Weather could be the key factor. If it’s very bright (unlikely) a Vettel/Webber duel seems likely, as I stated in my first pre-qualifying piece. Presently the forecast seems to be that qualifying will be clear but damp from the yet-to-drain rain, and the race dry.

In the last 3 qualifying sessions Webber’s beaten Vettel in Belgium, been beaten by him in Singapore and beaten him in Italy. Past form in Suzuka is hard to assess because last year Webber didn’t start qualifying.

I’ve decided to back Webber at 5 [he’s now 4.8, and I’d take anything over 4]. Set up a hedge at evens. He’s been roughly Vettel’s equal in qualifying generally, and in P1 was less than a tenth of a second off the pace. With the weather, there’s also the possibility of Vettel going off [and he’s been a bit suspect in qualifying recently, with a surprise second in Singapore and a frankly rubbish sixth in Italy.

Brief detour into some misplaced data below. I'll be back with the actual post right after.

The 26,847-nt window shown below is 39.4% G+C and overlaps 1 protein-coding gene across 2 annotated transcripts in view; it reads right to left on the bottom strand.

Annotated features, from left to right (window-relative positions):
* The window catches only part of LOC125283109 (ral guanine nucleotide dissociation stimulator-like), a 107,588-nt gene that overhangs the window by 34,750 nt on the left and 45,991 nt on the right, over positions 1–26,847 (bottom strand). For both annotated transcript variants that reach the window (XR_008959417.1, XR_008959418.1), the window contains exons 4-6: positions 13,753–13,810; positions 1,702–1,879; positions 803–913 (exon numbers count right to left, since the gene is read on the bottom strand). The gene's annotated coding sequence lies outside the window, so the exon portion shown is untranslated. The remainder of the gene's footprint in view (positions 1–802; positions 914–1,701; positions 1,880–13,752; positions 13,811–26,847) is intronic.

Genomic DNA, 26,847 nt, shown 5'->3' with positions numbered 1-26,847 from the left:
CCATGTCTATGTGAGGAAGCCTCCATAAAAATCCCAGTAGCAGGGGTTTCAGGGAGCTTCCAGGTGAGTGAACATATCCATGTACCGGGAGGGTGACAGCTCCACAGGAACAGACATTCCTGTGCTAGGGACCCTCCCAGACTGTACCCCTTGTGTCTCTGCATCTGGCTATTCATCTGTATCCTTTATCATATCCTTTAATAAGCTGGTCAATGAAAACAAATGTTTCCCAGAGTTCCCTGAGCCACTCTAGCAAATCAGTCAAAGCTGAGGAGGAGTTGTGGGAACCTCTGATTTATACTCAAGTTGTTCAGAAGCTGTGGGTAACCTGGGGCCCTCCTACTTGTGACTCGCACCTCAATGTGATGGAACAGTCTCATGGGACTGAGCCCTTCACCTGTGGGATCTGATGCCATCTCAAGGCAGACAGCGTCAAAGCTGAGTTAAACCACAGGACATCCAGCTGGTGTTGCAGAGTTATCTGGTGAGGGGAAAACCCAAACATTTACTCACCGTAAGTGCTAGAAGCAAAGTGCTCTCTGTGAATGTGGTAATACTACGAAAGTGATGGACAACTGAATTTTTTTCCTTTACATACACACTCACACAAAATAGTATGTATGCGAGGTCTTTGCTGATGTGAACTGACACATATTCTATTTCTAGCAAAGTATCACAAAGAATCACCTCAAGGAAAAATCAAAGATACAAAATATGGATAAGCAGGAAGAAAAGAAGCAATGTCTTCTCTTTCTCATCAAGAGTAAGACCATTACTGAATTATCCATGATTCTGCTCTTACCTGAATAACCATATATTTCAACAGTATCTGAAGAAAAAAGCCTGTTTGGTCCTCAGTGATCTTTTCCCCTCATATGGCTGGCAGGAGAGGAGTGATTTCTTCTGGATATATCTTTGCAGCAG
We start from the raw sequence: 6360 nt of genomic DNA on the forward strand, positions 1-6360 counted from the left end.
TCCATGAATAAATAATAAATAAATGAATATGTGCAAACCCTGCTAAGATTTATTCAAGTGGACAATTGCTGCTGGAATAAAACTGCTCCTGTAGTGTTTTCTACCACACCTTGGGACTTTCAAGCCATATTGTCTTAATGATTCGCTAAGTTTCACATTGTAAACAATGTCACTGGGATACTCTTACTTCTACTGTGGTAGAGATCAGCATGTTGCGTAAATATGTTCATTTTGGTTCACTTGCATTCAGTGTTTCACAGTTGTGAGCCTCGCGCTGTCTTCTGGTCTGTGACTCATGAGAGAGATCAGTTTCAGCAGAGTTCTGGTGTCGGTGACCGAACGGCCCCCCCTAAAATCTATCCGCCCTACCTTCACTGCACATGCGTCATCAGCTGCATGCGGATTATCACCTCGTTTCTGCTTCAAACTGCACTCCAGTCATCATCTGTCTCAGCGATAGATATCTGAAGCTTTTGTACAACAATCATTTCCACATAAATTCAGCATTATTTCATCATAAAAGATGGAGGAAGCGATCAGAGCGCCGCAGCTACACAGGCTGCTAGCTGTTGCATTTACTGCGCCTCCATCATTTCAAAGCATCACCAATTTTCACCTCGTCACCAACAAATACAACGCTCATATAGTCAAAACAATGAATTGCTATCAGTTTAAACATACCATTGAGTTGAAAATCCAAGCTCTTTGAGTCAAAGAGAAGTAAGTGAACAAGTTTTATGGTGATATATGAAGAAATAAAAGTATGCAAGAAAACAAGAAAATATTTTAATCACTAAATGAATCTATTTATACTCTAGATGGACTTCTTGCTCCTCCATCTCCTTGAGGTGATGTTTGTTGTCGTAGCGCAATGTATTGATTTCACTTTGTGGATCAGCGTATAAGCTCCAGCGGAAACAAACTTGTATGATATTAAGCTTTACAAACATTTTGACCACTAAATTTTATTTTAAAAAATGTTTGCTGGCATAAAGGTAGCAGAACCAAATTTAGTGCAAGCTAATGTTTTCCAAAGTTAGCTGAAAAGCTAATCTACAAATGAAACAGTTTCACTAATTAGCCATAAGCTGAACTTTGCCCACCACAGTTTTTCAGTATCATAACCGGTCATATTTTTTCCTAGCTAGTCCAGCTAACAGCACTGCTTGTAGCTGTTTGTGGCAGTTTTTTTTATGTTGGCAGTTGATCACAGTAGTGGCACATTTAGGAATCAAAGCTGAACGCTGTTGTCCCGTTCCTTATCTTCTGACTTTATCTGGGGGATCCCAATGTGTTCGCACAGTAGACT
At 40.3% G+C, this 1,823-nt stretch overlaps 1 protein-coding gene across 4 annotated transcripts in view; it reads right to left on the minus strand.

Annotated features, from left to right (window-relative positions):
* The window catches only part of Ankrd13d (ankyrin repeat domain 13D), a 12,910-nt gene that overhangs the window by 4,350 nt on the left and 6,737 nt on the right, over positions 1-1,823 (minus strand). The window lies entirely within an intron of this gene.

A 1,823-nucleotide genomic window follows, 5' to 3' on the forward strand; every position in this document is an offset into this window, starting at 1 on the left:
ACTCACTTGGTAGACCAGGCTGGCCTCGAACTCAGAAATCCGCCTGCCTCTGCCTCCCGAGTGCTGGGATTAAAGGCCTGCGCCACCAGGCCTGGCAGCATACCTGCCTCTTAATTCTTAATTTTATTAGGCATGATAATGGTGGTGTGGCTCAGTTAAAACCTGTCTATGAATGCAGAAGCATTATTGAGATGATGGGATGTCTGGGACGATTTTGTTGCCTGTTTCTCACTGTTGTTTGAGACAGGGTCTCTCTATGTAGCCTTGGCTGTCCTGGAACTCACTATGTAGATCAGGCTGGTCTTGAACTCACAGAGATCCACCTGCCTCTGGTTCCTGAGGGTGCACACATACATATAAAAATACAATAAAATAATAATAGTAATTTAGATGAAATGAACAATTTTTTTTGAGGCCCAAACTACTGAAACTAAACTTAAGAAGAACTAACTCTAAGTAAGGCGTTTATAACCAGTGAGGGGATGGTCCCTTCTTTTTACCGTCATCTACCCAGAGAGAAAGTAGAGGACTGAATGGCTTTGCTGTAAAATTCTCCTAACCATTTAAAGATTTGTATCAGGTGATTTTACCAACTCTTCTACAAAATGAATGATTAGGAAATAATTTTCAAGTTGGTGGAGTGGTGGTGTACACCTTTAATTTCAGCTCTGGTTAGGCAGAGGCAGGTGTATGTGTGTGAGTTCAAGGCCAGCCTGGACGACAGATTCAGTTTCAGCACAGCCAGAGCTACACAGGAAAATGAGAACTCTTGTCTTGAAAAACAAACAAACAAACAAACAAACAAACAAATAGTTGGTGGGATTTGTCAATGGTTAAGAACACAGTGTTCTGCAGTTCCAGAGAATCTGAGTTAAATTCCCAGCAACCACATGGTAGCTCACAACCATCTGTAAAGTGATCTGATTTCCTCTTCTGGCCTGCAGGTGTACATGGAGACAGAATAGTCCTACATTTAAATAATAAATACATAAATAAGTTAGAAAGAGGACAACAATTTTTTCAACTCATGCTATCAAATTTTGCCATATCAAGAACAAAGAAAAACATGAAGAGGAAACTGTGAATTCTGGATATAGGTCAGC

Unless it’s wet indeed, I still think a Red Bull front row likeliest.

I’m undecided about a pre-race post. I’d like to write one, but I’d rather not get up at 2-3am. Stupid bloody Japanese weather.

Morris Dancer

Friday, 8 October 2010

Suzuka: pre-qualifying

Now we really are at the business end of the season. This weekend, F1 is in Suzuka. Inclusive, there are 4 races left, or 3 if Korea isn’t ready (a real possibility). After Korea (which is meant to be next) we have the fantastic Interlagos in Brazil, and then the glitzy but dull Abu Dhabi.

Even at this late stage, all five contenders have a real chance. The McLarens desperately need big points to stay in the hunt, and Hamilton could do with not recording yet another DNF. Alonso’s got the momentum, and the smug bugger has named himself favourite [something Webber has refused to do].